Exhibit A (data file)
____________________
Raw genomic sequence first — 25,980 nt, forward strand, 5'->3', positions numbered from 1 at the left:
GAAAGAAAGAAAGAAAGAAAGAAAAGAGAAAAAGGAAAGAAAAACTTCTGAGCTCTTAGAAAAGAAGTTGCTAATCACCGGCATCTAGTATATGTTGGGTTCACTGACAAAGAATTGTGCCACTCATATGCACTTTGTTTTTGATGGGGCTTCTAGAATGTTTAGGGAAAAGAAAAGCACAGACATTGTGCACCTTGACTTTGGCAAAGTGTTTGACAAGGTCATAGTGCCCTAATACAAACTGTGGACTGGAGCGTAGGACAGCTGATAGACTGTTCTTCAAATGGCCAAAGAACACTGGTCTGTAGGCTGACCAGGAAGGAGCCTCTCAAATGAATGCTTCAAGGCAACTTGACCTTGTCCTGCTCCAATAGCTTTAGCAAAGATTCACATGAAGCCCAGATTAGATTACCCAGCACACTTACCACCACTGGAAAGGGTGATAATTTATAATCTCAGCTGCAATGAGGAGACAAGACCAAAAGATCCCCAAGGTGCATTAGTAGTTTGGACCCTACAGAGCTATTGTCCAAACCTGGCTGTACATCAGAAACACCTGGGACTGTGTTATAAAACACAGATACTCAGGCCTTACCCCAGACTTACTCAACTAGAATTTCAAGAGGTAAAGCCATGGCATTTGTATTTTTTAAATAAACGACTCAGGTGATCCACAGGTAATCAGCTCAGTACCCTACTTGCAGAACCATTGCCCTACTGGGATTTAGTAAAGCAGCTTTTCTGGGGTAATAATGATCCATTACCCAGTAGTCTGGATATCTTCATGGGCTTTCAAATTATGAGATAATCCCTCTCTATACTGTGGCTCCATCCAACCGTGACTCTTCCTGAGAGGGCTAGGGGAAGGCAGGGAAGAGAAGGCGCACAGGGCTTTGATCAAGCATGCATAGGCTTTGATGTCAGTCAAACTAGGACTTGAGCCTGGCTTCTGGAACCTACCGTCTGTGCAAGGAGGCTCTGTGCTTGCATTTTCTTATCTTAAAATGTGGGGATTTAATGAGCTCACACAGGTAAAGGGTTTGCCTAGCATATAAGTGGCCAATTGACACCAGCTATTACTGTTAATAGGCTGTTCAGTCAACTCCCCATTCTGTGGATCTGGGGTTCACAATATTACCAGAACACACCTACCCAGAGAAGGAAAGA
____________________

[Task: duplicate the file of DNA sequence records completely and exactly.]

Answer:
Raw genomic sequence first — 25,980 nt, forward strand, 5'->3', positions numbered from 1 at the left:
GAAAGAAAGAAAGAAAGAAAGAAAAGAGAAAAAGGAAAGAAAAACTTCTGAGCTCTTAGAAAAGAAGTTGCTAATCACCGGCATCTAGTATATGTTGGGTTCACTGACAAAGAATTGTGCCACTCATATGCACTTTGTTTTTGATGGGGCTTCTAGAATGTTTAGGGAAAAGAAAAGCACAGACATTGTGCACCTTGACTTTGGCAAAGTGTTTGACAAGGTCATAGTGCCCTAATACAAACTGTGGACTGGAGCGTAGGACAGCTGATAGACTGTTCTTCAAATGGCCAAAGAACACTGGTCTGTAGGCTGACCAGGAAGGAGCCTCTCAAATGAATGCTTCAAGGCAACTTGACCTTGTCCTGCTCCAATAGCTTTAGCAAAGATTCACATGAAGCCCAGATTAGATTACCCAGCACACTTACCACCACTGGAAAGGGTGATAATTTATAATCTCAGCTGCAATGAGGAGACAAGACCAAAAGATCCCCAAGGTGCATTAGTAGTTTGGACCCTACAGAGCTATTGTCCAAACCTGGCTGTACATCAGAAACACCTGGGACTGTGTTATAAAACACAGATACTCAGGCCTTACCCCAGACTTACTCAACTAGAATTTCAAGAGGTAAAGCCATGGCATTTGTATTTTTTAAATAAACGACTCAGGTGATCCACAGGTAATCAGCTCAGTACCCTACTTGCAGAACCATTGCCCTACTGGGATTTAGTAAAGCAGCTTTTCTGGGGTAATAATGATCCATTACCCAGTAGTCTGGATATCTTCATGGGCTTTCAAATTATGAGATAATCCCTCTCTATACTGTGGCTCCATCCAACCGTGACTCTTCCTGAGAGGGCTAGGGGAAGGCAGGGAAGAGAAGGCGCACAGGGCTTTGATCAAGCATGCATAGGCTTTGATGTCAGTCAAACTAGGACTTGAGCCTGGCTTCTGGAACCTACCGTCTGTGCAAGGAGGCTCTGTGCTTGCATTTTCTTATCTTAAAATGTGGGGATTTAATGAGCTCACACAGGTAAAGGGTTTGCCTAGCATATAAGTGGCCAATTGACACCAGCTATTACTGTTAATAGGCTGTTCAGTCAACTCCCCATTCTGTGGATCTGGGGTTCACAATATTACCAGAACACACCTACCCAGAGAAGGAAAGA